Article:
• Better health care means fixing bureaucratic failings

    The body (or bodies) that oversee health delivery… should operate independently, at arm’s length from the government… The role of elected officials is to set broad objectives and benchmarks; then they should get out of the way and let the system be managed by professional managers… [inn which there is] an element of regional autonomy… patients have a strong voice… measurement… continuous improvement and scaling up successful innovations.

  • Why has Ontario’s health system abandoned our kids?

    The Ontario government must invest in: Early detection and prevention programs; More psychiatrists and health-care professionals; Specialized residential treatment programs; Post-residential treatment programs; Support for families; Navigation tools to help match people with available treatments; Public awareness in schools, the work place and the community… This is our cry for help and call to action to the government of Ontario.

  • How to end Canada’s biggest public health emergency The Globe and Mail Published Monday,

    In 2015, more Canadians were killed by opioid-related overdoses than lost their lives at the height of the HIV/AIDS epidemic… no effort to confront or assuage the opioid epidemic can succeed without knowing who is prescribing what, to whom, and in what quantities… Given the scope and depth of the human catastrophe at hand, the lack of surveillance data is frankly shocking… this big of an emergency demands big, course-changing action.

  • Doctors, province reach tentative deal to send contract disputes to arbitration

    Ontario’s doctors and the provincial government have reached a tentative deal on a process that would send future contract disputes to binding interest arbitration… The next step is for members of the Ontario Medical Association to ratify the pact, clearing the way for contract talks on compensation for physicians… Under binding interest arbitration, an arbitrator decides how to settle a dispute based on an agreed framework of issues set in advance by both sides.

  • First of five ‘barrier-free’ Toronto addiction clinics opens at Women’s College

    Patients with alcohol, opioid or other addictions don’t require a booked appointment or a referral from a doctor to get help at the rapid-access clinics, which are being credited with saving money and lives… “the opiate crisis we’re seeing now has reached epidemic proportions.” The rapid-access clinic model “offers us a realistic and effective response to this crisis,”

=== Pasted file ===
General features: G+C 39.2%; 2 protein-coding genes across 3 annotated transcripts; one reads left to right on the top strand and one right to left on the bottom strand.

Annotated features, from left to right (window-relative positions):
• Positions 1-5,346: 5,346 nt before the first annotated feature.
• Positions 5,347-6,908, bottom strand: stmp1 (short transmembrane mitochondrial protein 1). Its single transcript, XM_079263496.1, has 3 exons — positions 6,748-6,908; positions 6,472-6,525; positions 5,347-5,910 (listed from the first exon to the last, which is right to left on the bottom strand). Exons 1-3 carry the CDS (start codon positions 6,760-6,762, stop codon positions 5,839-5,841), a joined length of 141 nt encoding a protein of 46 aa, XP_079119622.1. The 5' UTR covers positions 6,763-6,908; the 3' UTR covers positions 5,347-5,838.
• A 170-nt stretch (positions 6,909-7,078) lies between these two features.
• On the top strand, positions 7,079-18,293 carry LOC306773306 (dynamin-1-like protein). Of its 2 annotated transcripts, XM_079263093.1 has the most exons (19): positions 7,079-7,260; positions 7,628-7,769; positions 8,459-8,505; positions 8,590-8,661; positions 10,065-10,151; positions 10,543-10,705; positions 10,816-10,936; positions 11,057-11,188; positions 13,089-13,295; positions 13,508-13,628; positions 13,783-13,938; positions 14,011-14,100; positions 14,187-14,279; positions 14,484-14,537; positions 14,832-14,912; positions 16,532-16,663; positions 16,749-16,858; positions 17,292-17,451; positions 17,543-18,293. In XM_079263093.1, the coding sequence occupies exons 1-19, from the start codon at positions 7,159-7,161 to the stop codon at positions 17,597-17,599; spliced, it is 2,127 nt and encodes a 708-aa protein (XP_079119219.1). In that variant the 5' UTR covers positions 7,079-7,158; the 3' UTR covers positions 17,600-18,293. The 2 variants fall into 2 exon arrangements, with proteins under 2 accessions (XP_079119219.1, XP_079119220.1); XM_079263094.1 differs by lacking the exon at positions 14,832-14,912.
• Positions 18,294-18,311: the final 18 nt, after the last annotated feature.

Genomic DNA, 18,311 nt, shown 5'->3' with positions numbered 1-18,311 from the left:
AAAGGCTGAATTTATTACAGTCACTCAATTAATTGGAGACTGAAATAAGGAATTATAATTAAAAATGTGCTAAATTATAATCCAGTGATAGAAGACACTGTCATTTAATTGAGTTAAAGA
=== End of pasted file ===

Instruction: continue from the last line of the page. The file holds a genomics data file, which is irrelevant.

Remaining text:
• Canada must (and can) take control of drug prices

    … $13.7-billion in patented medicines were sold in this country in 2014; if Canadians had paid the OECD average instead of our own inflated prices, the bill would have been $3.6-billion less… Prices for identical drugs vary between provinces, for no good reason; brand-name drugs are too often prescribed when similarly effective and much cheaper generics would do the job; and generic prices in Canada are also among the highest in the world.

  • There’s room for competition in public health care

    … in Britain, any reforms which encourage competition and choice are viewed as covert attempts to privatize our revered NHS (National Health Service)… Reforms in England have sought to increase competition between hospitals for public funds. The bottom line is these have benefited patients – but introducing more choice and competition also means the rules of the game need to be carefully designed and monitored.

  • Medicare doesn’t have to be expensive. Just look at Israel

    … per-capita pharmaceutical spending in Israel is $287… well below that of Canada’s $761 and the OECD average of $527… several features of the Israeli approach… include the setting of an annual budget; the consideration of all proposed new medications simultaneously… the involvement of all key players in the prioritization process; using the prioritization process to secure concessions… – price and volume; and a growing level of transparency.

  • Now, more than ever, we need a national vaccination plan

    our system for vaccinating kids is shamefully clunky and disorganized. we don’t even have an accurate count of who is vaccinated and who isn’t. That’s because every province tracks vaccination differently, if at all… who does vaccinations – nurses, family doctors, pediatricians – varies between jurisdictions and… few provinces have any standardized methods of encouraging parents to get kids vaccinated, follow-up procedures for those who miss their shots or stringent rules about who can opt out.

  • How to improve Indigenous health? Address jurisdictional disputes

    Despite having been involved in the funding and delivery of health services to First Nations and Inuit since 1945, the federal government has yet to clearly define its obligations to First Nations and Inuit in relation to the provision of health services… More than 80 per cent of First Nations and Inuit communities now manage their own community-based health services. Evidence shows that these communities have better health outcomes.